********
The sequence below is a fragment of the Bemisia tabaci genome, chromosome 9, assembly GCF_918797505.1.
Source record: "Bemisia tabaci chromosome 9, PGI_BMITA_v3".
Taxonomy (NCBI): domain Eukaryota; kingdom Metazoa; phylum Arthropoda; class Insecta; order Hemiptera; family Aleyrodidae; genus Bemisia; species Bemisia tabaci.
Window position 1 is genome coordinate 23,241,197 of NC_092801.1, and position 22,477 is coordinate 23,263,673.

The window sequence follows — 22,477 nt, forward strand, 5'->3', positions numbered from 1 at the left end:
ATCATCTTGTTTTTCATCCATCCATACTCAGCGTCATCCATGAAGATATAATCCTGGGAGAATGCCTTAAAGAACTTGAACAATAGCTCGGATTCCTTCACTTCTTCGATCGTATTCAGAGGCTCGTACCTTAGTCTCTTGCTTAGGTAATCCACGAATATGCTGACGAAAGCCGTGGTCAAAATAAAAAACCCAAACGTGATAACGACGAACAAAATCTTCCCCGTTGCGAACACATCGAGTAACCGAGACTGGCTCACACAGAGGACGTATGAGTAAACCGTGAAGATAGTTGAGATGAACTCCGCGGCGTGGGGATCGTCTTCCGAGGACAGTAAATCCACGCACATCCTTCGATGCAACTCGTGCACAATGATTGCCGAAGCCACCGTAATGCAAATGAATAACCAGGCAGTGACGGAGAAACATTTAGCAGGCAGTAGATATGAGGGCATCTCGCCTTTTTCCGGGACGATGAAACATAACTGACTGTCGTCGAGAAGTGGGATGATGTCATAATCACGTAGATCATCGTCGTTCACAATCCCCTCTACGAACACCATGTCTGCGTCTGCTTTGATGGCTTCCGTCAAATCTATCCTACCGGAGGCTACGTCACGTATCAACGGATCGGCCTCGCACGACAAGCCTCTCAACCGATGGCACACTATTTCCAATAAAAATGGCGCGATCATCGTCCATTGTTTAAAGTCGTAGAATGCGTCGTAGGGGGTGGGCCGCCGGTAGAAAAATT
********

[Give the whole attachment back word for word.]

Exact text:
The sequence below is a fragment of the Bemisia tabaci genome, chromosome 9, assembly GCF_918797505.1.
Source record: "Bemisia tabaci chromosome 9, PGI_BMITA_v3".
Taxonomy (NCBI): domain Eukaryota; kingdom Metazoa; phylum Arthropoda; class Insecta; order Hemiptera; family Aleyrodidae; genus Bemisia; species Bemisia tabaci.
Window position 1 is genome coordinate 23,241,197 of NC_092801.1, and position 22,477 is coordinate 23,263,673.

The window sequence follows — 22,477 nt, forward strand, 5'->3', positions numbered from 1 at the left end:
ATCATCTTGTTTTTCATCCATCCATACTCAGCGTCATCCATGAAGATATAATCCTGGGAGAATGCCTTAAAGAACTTGAACAATAGCTCGGATTCCTTCACTTCTTCGATCGTATTCAGAGGCTCGTACCTTAGTCTCTTGCTTAGGTAATCCACGAATATGCTGACGAAAGCCGTGGTCAAAATAAAAAACCCAAACGTGATAACGACGAACAAAATCTTCCCCGTTGCGAACACATCGAGTAACCGAGACTGGCTCACACAGAGGACGTATGAGTAAACCGTGAAGATAGTTGAGATGAACTCCGCGGCGTGGGGATCGTCTTCCGAGGACAGTAAATCCACGCACATCCTTCGATGCAACTCGTGCACAATGATTGCCGAAGCCACCGTAATGCAAATGAATAACCAGGCAGTGACGGAGAAACATTTAGCAGGCAGTAGATATGAGGGCATCTCGCCTTTTTCCGGGACGATGAAACATAACTGACTGTCGTCGAGAAGTGGGATGATGTCATAATCACGTAGATCATCGTCGTTCACAATCCCCTCTACGAACACCATGTCTGCGTCTGCTTTGATGGCTTCCGTCAAATCTATCCTACCGGAGGCTACGTCACGTATCAACGGATCGGCCTCGCACGACAAGCCTCTCAACCGATGGCACACTATTTCCAATAAAAATGGCGCGATCATCGTCCATTGTTTAAAGTCGTAGAATGCGTCGTAGGGGGTGGGCCGCCGGTAGAAAAATT